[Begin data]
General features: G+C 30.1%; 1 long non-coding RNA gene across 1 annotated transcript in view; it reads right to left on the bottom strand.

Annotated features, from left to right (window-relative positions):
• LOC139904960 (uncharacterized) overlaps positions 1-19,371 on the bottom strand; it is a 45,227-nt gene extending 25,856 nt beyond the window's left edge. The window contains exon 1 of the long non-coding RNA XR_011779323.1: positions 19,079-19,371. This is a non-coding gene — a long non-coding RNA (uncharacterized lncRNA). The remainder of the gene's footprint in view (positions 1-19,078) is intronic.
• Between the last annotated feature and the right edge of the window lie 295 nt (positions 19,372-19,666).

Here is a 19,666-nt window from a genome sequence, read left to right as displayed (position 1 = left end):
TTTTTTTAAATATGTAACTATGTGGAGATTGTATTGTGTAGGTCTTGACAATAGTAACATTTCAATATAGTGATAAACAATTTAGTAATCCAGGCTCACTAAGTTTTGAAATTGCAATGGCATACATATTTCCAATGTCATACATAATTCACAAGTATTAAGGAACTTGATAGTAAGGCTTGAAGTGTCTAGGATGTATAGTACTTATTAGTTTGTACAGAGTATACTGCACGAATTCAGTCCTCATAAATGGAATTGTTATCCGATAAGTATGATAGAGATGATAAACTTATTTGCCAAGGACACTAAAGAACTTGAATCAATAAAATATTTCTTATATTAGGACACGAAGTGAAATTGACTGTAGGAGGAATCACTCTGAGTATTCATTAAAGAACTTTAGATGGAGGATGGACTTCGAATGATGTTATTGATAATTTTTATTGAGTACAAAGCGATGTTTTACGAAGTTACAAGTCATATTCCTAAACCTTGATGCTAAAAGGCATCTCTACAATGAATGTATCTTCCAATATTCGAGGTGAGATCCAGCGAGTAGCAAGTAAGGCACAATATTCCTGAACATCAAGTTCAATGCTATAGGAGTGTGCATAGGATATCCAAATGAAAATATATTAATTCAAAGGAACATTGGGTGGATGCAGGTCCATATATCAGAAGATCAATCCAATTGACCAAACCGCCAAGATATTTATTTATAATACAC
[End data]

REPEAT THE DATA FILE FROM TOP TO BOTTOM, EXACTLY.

General features: G+C 30.1%; 1 long non-coding RNA gene across 1 annotated transcript in view; it reads right to left on the bottom strand.

Annotated features, from left to right (window-relative positions):
• LOC139904960 (uncharacterized) overlaps positions 1-19,371 on the bottom strand; it is a 45,227-nt gene extending 25,856 nt beyond the window's left edge. The window contains exon 1 of the long non-coding RNA XR_011779323.1: positions 19,079-19,371. This is a non-coding gene — a long non-coding RNA (uncharacterized lncRNA). The remainder of the gene's footprint in view (positions 1-19,078) is intronic.
• Between the last annotated feature and the right edge of the window lie 295 nt (positions 19,372-19,666).

Here is a 19,666-nt window from a genome sequence, read left to right as displayed (position 1 = left end):
TTTTTTTAAATATGTAACTATGTGGAGATTGTATTGTGTAGGTCTTGACAATAGTAACATTTCAATATAGTGATAAACAATTTAGTAATCCAGGCTCACTAAGTTTTGAAATTGCAATGGCATACATATTTCCAATGTCATACATAATTCACAAGTATTAAGGAACTTGATAGTAAGGCTTGAAGTGTCTAGGATGTATAGTACTTATTAGTTTGTACAGAGTATACTGCACGAATTCAGTCCTCATAAATGGAATTGTTATCCGATAAGTATGATAGAGATGATAAACTTATTTGCCAAGGACACTAAAGAACTTGAATCAATAAAATATTTCTTATATTAGGACACGAAGTGAAATTGACTGTAGGAGGAATCACTCTGAGTATTCATTAAAGAACTTTAGATGGAGGATGGACTTCGAATGATGTTATTGATAATTTTTATTGAGTACAAAGCGATGTTTTACGAAGTTACAAGTCATATTCCTAAACCTTGATGCTAAAAGGCATCTCTACAATGAATGTATCTTCCAATATTCGAGGTGAGATCCAGCGAGTAGCAAGTAAGGCACAATATTCCTGAACATCAAGTTCAATGCTATAGGAGTGTGCATAGGATATCCAAATGAAAATATATTAATTCAAAGGAACATTGGGTGGATGCAGGTCCATATATCAGAAGATCAATCCAATTGACCAAACCGCCAAGATATTTATTTATAATACAC